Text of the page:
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M982 Excalibur

The M982 Excalibur (previously XM982) s a 155 mm extended range guided artillery shell presently in development by Raytheon Missile Systems and BAE Systems Bofors.[1]

Contents

Overview

An M982 Excalibur precision-guided artillery round (center) falls onto a suspected insurgent safe house during combat operations in the northern region of Baghdad May 5, 2007. Soldiers of the 1st Brigade Combat Team, 1st Cavalry Division fired the round from their M109A6 Paladin howitzer on Camp Taji, Iraq and this was the first operational use of the projectile.

The "smart" round is expected to have a range of approximately 40 to 57 km depending on configuration with a circular error probable (CEP) of around 10 m. The extended range is achieved through the use of folding glide fins, which allow the projectile to glide from the top of a ballistic arc towards the target. The accuracy is achieved through the use of a GPS guidance system. In contrast, standard U.S. 155 mm shells have a CEP of 200 to 300 m at moderate ranges.[1]

The munition is being developed with $55.1 million in financial assistance from Sweden, which expects to receive service rounds in 2010. As of 2008, unit costs are $85,000, potentially dropping to $50,000 in full-scale production.[2]

Initial combat experience with Excalibur in Iraq in the summer of 2007 was so successful (92% of rounds falling within 4 meters of the target) that the US Army planned to increase the production rate to 150 rounds per month vs the previous 18 rounds per month.[3][4]

The combat value of the projectile was indicated by the US Army's decision to rate it as one of the Top 10 Army Greatest Inventions of the Year Award for 2007.[5][6]

Program status

  • June 2005: Raytheon awarded a $22.1 million contract for initial production.[7]
  • September 2005: Successful demonstration at Yuma Proving Ground, Arizona.[8]
  • June 2006: Raytheon awarded a $42.7 million contract for fiscal year 2006 production of 335 Excalibur projectiles and related test articles and services.[9]
  • August 2006: Due to technical problems relating to environmental sensitivity and GPS signal lock, the expected in-service date was put back to Spring 2007.[10][11]
  • September 2006: Successful firings in safety testing demonstrate an actual average CEP of 5m or better.[12]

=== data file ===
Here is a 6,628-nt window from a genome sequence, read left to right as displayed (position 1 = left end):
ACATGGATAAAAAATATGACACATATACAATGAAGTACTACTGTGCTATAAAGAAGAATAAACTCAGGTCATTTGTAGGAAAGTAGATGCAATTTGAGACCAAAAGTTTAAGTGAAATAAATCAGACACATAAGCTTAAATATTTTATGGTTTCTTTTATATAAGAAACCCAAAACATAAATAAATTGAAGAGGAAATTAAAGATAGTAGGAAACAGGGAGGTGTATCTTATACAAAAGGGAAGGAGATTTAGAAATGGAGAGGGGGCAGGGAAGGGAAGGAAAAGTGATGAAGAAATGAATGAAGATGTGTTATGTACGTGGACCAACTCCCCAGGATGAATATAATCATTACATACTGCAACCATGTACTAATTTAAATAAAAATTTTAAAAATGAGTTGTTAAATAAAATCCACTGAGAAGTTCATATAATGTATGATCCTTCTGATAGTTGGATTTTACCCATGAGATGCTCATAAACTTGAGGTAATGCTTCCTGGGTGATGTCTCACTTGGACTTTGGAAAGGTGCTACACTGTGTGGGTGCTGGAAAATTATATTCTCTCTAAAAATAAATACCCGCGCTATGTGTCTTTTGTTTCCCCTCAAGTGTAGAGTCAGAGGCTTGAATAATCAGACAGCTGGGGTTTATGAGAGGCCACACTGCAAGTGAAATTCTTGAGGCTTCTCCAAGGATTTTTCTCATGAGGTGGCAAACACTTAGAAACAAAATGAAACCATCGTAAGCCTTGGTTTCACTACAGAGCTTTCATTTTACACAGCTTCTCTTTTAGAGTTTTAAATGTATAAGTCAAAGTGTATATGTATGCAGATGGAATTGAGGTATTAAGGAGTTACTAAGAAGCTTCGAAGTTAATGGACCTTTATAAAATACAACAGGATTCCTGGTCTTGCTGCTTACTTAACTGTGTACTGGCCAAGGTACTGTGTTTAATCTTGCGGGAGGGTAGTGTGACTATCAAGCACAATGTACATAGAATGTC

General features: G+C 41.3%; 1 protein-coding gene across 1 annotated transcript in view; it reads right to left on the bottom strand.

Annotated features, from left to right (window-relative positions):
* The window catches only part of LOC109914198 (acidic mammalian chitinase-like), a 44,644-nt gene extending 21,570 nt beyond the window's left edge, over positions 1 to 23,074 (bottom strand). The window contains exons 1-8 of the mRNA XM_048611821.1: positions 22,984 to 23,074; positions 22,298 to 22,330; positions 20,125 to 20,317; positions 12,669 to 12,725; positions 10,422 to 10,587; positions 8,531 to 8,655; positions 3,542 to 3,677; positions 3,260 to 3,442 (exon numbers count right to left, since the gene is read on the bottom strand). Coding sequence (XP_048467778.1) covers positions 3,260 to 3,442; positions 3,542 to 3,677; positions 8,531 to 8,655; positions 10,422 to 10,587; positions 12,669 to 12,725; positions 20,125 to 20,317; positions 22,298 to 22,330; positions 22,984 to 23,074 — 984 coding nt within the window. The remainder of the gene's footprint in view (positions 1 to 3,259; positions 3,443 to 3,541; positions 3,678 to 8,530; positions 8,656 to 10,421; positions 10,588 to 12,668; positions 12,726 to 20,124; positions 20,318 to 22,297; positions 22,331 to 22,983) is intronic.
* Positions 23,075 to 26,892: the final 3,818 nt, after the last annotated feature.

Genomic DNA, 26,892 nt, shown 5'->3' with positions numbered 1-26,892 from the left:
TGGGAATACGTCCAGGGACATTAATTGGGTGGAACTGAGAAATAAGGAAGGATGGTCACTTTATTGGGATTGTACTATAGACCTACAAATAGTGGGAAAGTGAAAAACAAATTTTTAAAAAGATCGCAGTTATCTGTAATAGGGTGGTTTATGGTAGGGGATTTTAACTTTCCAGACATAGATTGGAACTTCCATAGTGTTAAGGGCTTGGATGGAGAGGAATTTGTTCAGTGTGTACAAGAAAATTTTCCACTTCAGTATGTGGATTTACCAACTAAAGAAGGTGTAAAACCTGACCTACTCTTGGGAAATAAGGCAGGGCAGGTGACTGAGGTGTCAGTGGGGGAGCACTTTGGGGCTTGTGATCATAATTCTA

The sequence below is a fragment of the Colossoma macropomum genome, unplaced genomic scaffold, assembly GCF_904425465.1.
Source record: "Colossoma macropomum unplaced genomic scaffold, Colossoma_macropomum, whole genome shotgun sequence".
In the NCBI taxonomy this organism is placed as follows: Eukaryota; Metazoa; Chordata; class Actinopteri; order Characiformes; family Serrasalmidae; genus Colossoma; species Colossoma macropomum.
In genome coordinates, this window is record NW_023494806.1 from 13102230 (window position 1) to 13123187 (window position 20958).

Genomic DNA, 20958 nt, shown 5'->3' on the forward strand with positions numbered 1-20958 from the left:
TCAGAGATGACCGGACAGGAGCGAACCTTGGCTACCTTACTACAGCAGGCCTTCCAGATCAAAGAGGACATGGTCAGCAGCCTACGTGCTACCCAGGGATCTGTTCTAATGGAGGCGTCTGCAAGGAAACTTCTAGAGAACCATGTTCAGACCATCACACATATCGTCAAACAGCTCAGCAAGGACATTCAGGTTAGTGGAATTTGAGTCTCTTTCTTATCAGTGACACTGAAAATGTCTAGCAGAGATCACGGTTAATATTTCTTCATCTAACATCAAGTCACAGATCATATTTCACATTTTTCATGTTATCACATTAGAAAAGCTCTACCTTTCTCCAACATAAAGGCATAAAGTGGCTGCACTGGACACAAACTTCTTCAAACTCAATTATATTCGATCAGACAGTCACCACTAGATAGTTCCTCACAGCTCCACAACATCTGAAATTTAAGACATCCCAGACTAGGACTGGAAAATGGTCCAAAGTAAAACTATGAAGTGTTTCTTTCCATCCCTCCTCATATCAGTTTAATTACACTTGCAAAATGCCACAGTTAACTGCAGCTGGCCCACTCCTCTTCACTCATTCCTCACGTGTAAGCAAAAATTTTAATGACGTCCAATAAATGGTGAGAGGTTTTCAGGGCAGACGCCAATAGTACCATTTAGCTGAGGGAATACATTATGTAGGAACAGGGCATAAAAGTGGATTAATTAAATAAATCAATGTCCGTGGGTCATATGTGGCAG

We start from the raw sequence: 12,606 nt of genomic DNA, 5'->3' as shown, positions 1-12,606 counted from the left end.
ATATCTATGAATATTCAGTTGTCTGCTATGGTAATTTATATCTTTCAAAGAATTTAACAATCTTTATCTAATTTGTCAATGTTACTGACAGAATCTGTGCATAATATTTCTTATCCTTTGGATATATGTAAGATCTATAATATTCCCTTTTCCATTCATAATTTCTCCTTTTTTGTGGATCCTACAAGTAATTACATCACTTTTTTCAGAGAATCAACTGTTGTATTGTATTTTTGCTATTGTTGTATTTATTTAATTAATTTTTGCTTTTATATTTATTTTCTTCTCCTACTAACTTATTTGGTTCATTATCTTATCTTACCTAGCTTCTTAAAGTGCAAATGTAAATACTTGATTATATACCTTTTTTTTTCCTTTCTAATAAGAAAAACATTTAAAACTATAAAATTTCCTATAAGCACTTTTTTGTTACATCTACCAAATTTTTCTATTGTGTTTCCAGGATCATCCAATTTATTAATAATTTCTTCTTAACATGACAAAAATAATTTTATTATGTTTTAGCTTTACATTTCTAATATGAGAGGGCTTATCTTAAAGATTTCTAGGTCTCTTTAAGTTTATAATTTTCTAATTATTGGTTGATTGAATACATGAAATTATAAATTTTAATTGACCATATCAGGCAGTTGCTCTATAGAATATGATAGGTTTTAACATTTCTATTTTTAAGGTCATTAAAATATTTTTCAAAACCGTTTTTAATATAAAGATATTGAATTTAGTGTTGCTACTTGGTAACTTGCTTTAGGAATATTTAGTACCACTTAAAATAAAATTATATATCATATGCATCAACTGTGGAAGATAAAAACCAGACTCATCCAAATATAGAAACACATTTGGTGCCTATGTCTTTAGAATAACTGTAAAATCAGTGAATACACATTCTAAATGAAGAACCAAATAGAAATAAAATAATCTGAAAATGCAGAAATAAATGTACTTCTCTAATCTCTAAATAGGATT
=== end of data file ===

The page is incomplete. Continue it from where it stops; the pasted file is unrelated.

• May 2007: First operational firing of Excalibur in Iraq.[13]
  • October 2007: FMS request by the Australian Army. Estimated cost US$40m. [14]
  • April 2008: Revised Australian FMS request. Estimated cost US$58m.[15]

Specifications

  • Caliber: 155 mm
  • Guidance: GPS/INS
  • Unit cost: $80,000 [16]
  • Range:
    • Block 1a-1: 23 km
    • Block 1a-2: 35 km to 40 km
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Variants

There are three versions of the system (current development effort is towards Block I):

  • Block I has a unitary penetrating warhead.
    • Block Ia-1: Accelerated development, reduced range round. Entered service in 2007.[11]
    • Block Ia-2: Extended range round.
    • Block Ib: Full capability, reduced cost round. Will be re-opened to competitive selection. Alliant Techsystems has announced its intention to submit an offering based on its Saber technology.[17][18]
  • Block III will carry as yet undefined smart munitions, which are required to be able to "detect, discriminate and engage specified target(s) located in a complex urban environment".

Operators

Weapon systems

The round is compatible with the following weapon systems:

See also

References

  1. ^ a b c "XM982 Excalibur 155mm Precision Guided Extended Range Artillery Projectile". Globalsecurity.org. http://www.globalsecurity.org/military/systems/munitions/m982-155.htm. Retrieved 2007-05-27.  
  2. ^ Cannot Get Enough Excalibur
  3. ^ Aviation Week & Space Technology, 2007-09-03, page 20
  4. ^ Swedish missile among US army's favourites in Iraq The Local, 2008-08-22
  5. ^ US Army Awards Top 10 Inventions of 2007 Defense Industry Daily, 2008-07-27
  6. ^ Greatest Army inventions of 2007 Announced, US Army, 2008-07-08
  7. ^ Find Articles - United States Army Aug 2005
  8. ^ Troops could have new Picatinny-developed smart artillery munition by March - RDECOM Magazine
  9. ^ XM982 Excalibur - Deagel
  10. ^ Strategy Page - Excalibur Freeze Out
  11. ^ a b Strategy Page - Excalibur Delayed Again
  12. ^ Successful Safety Testing of GPS-Guided Artillery Projectile Puts Raytheon-BAE Systems Bofors' Excalibur Closer to Fielding - Raytheon
  13. ^ "America’s First Team first-ever to fire Excalibur precision munition in combat". http://www.hood.army.mil/1stcavdiv/news/stories/07May/may128.htm.  
  14. ^ Defense Security Cooperation Agency, 1 October 2007
  15. ^ Defense Security Cooperation Agency, April 2008
  16. ^ Strategy Page - Excalibur Gets Closer and More Expensive
  17. ^ "Production effort for the XM982 Excalibur unitary warhead sub-assembly". http://www.fbodaily.com/archive/2006/12-December/14-Dec-2006/FBO-01195066.htm.  
  18. ^ "ATK Successfully Tests Advanced 155mm Projectile - ATK PR". http://atk.mediaroom.com/index.php?s=press_releases&item=362.  
  • Jane's Ammunition Handbook 2003–2004

External links


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